But this bout of self-examination should only be the beginning.  The state’s investigation of the SBI was not comprehensive (only the serology lab was looked into; the SBI’s performance in other areas – fingerprints, DNA , ballistics, drug analysis, documents and digital – has yet to be reviewed).  The Raleigh News and Observer’s recent hard hitting series provides some idea of what might be found if all those rocks were turned over.  To their credit, NC DAs have demanded a full audit of the SBI.  

Because executing someone wrongfully would be the ultimate injustice, it is imperative that NC take a second look at all death row cases, including those who have already been executed.   Seth Edwards’ suggestion for a partial moratorium is fine, but really all executions should be halted.  And really, they should be halted permanently.

Republican Judge: Few Proud that Ohio is Like Texas

JusticeScalesIn the rankings for the most executions per state, Ohio is starting to give Texas a run for its money.  But it appears there may be a whiff of change in the air. This weekend, Ohio Supreme Court Justice Paul E. Pfeifer, the “father of Ohio’s death penalty,” told the Columbus Dispatch that all current death row cases should be reviewed to see who truly deserves an execution.  He would like the less severe cases commuted to sentences of life without parole.

“There are probably few people in Ohio that are proud of the fact we are executing people at the same pace as Texas,” said the judge, a Republican who has been elected to his current post three times.  Since the reinstatement of the death penalty in 1981, Ohio has executed 38 prisoners, while five death row inmates have been exonerated.  Currently, there are 161 inmates on Ohio’s death row, and executions have been taking place at the rate of about one per month.  8 are currently scheduled through March 2011.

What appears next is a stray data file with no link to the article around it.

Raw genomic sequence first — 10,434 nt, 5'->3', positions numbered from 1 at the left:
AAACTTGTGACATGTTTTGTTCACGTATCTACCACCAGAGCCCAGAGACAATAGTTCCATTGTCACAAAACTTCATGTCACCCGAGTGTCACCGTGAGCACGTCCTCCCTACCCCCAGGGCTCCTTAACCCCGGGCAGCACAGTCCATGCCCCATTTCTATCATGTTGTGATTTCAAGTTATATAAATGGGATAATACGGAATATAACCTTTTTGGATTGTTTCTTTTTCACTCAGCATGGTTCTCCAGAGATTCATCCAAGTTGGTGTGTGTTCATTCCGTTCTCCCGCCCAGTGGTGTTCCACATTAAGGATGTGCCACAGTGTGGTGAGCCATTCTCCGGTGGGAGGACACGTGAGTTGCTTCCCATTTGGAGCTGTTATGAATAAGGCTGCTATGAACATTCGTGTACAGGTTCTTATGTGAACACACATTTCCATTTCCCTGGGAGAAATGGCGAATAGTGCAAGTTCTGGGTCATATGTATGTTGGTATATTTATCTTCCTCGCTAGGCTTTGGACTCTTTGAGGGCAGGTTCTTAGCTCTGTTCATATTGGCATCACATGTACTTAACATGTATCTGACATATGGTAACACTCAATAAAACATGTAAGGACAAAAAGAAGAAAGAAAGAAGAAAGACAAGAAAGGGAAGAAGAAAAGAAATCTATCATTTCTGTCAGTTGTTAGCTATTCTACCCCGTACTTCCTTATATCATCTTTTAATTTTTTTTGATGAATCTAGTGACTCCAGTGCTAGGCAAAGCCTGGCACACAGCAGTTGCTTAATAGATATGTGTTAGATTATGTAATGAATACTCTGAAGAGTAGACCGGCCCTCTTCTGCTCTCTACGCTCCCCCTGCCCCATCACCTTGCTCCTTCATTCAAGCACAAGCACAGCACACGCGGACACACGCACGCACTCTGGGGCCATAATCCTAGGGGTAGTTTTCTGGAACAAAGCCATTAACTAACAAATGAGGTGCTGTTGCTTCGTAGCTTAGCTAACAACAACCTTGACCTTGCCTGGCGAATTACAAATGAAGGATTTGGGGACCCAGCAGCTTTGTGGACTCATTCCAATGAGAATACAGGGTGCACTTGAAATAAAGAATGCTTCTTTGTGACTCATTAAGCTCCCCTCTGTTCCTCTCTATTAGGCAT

Judge Pfeifer, though instrumental in reviving Ohio’s death penalty as a State Senator in 1981, has reiterated to the press that capital punishment does not serve as a deterrent, and the only reason it is still in place is that “society demands retribution.” Now, Judge Pfeifer suggests that the next Governor appoint a blue ribbon commission to re-examine which inmates should be executed and which should have their sentences commuted to life. 

Certainly, there would need to be a moratorium on executions while a commission examines all the cases.  So why wait?  The current Governor, Democrat Ted Strickland, working with this Republican Supreme Court Justice, could and should appoint such a commission and declare a moratorium on executions in Ohio right now.

Get Well Soon … So We Can Kill You

Ohio Governor Ted Strickland, a former prison psychologist, admits that he recognizes the irony.  His state is keeping Lawrence Reynolds alive, on suicide watch, so they can execute him Tuesday morning.  Reynolds attempted suicide by overdosing on pills on Sunday and was rushed to the hospital where his life was saved.  The Governor postponed his execution, original scheduled for March 9, to give him sufficient time to recover so that the Buckeye state can kill him properly.